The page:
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July 2022

Create Motivation – Kate Turner


Our last article took a close look at what Mark Terrell had to say about motivation in his book Motivated. Today we will be looking at another recent book on motivation: Create Motivation by Motivational Maps Senior Practitioner, Kate Turner.

Kate Turner expertly sets the scene for us at the start of her book, establishing where we are now and how we got here. She draws a parallel between Abraham Maslow’s Hierarchy of Needs (one of the foundational elements of the Motivational Map) and the progression of each generation’s changing needs in the workplace. Whilst clarifying that these are only broad definitions and that each individual is uniquely motivated, Kate Turner outlines:

“For ‘traditionalists’ (those born between 1928 and 1945) loyalty, job titles and money were the focus. With ‘baby boomers’ (born between 1946 and 1964) ambition and goal-orientation arrived. Status, expertise and ‘perks of the job’ were, and still are, valued by this generation. Then Generation X (born between 1965 and 1980) came along with their entrepreneurial spirit, demand for greater independence and work-life balance. For them, promotion on merit, not on years served, are important. Flexibility, recognition from bosses and financial gain all became important work-based rewards. Then came the Millennials (born after 1980), our most tech-savvy generation, along with opportunities for collaboration, flexibility and continuous learning. Millennials regularly seek feedback and need to know how they make a difference. This generation is the first to consistently seek self-actualisation (the process of realising one’s full potential) in the workplace, whereas previous generations probably saw this as something that would only be achieved outside of work. Next, we have Generation Z (born from the late 1990’s onwards), who are pushing the boundaries even further of what they want work to provide for them.”

She then explains:

“As each ‘lower order’ need was expressed, businesses adopted policies and practices to accommodate many of them. Self-actualisation, therefore, was inevitably going to be the next challenge that businesses needed to satisfy.”

Of course, this creates a massive challenge for businesses, because up until this point they have been “more focused on profit and targets than on purpose and meaning”. In addition, there are now potentially five generations working alongside each other, which almost certainly means a diversely motivated workforce!

“Now, more than ever, businesses need to get to grips with the individual motivations of its people and not just offer blanket reward packages and opportunities.”

Part of tackling this problem is challenging the traditional notion that employees are paid, and that is their reward for work. Kate Turner highlights how this attitude creates a vicious cycle (she terms it “the depletion cycle”).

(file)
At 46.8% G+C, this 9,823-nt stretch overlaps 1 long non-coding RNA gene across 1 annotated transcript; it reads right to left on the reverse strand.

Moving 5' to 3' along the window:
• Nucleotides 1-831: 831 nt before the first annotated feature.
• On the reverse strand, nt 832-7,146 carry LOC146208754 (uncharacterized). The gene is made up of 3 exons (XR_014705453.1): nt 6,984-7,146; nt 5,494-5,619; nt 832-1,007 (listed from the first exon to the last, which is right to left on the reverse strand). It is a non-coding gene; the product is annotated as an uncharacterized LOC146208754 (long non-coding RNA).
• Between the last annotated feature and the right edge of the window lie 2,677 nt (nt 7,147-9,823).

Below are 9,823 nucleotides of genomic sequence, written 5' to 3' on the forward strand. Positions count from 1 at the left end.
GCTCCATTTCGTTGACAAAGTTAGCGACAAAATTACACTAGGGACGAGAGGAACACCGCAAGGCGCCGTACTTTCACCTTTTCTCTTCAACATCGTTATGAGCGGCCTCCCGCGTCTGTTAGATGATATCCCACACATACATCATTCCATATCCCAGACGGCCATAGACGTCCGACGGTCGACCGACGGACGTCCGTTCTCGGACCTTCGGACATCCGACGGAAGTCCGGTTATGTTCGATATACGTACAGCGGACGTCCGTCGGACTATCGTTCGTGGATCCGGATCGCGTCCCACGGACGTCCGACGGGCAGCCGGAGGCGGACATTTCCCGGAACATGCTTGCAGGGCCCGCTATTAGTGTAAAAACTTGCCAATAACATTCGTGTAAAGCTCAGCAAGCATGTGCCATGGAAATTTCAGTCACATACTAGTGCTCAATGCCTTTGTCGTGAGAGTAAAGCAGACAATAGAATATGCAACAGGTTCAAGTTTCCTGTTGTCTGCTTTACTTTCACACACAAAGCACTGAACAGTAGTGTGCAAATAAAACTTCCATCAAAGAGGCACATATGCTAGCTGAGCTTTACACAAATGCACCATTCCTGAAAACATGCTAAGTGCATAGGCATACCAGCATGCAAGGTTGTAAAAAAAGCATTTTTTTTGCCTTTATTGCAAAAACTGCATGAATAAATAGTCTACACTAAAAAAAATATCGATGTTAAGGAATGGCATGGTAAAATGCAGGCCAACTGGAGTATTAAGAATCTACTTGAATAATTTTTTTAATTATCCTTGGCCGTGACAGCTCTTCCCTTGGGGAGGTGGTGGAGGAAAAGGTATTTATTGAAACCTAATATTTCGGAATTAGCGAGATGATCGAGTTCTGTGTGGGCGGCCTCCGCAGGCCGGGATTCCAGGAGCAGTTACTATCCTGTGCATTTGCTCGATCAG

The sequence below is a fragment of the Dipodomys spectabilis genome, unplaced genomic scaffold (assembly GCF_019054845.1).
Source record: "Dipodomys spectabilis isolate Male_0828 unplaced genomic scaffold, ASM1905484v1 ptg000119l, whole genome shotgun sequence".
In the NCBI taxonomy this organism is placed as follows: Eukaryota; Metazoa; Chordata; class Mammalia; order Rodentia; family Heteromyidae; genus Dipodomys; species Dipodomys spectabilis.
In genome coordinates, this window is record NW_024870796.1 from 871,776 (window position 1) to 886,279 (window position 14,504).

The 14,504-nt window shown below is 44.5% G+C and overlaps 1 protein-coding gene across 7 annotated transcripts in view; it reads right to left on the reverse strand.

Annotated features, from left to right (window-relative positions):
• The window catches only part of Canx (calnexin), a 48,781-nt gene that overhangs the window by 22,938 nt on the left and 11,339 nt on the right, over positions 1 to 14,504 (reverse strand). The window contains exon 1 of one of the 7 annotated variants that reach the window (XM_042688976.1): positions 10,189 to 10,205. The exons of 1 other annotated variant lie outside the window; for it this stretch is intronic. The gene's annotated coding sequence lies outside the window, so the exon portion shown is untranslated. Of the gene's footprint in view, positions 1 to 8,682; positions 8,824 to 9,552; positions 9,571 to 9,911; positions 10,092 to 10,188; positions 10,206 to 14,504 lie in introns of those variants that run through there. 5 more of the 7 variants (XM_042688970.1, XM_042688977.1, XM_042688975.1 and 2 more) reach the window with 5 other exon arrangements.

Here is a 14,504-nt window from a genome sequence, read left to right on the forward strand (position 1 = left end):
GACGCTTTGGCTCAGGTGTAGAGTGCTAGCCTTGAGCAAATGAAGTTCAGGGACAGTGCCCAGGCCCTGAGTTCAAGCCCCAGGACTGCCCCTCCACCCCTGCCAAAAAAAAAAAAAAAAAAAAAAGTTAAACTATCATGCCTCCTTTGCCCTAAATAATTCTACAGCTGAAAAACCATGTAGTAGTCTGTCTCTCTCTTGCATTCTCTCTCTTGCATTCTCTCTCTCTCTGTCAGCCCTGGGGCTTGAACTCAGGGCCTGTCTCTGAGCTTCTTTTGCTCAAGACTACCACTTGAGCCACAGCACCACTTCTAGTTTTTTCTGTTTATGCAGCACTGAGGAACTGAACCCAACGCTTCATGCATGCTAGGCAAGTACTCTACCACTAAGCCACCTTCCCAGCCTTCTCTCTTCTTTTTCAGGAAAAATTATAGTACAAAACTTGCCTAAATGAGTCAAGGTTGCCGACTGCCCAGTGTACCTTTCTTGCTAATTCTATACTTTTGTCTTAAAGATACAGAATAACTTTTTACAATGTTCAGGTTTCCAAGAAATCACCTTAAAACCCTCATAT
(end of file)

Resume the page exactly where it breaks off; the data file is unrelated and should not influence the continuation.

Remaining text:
• We are unfulfilled by our work,
  • this drains and depletes our energy,
  • we then buy “things” to get a small dopamine hit
  • and then need to keep working to afford the things we buy!

“Not only does this meaningless consumption numb our souls, it is killing the planet.”

Kate Turner continually draws parallels between the individual arena and the wider picture. Our actions affect the wider whole and interrelate with bigger cultural movements. In esoteric philosophy this would be described as the interrelationship of the microcosm and macrocosm. To quote Gladiator, “What we do in life echoes in eternity.” Not necessarily in the sense of an “after-life”, though it’s a perfectly valid interpretation, but in the eternity of the here and now. Our decisions day to day actually do have an impact on the world, on every level of reality, from the emotional to the material.

Kate Turner talks about reaching a place of inner stillness in which we may finally hear “what makes us truly happy at a soul level”. This correlates with the ancient wisdom of Hindu, Zen, and Buddhist teaching (and esoteric Christian teachings as well) in which through meditation and prayer we may quite the noise of the world and hear the truth instead by getting in touch with the inner self.

This process will also lead us to becoming leaders. Rather than having a view of leaders being a rare minority, Kate Turner recognises that all of us can be leaders if we commit to, “the daily practice of taking responsibility for oneself, showing up fully and continuing to grow while enabling others to do the same.”

Rather than debating organisational structures (“top down” or “bottom up”), she advocates for a system whereby each person reclaims their own individual power.

To do this, we have to “align our actions and intentions with our motivations”, proving once again the vital importance of motivation in our lives!

This book makes an important contribution to the wellness and workplace debate; on top of which it provides practical tools and ideas to help implement what needs to be done if we are to have a thriving work environment. Strongly recommended as a great read.

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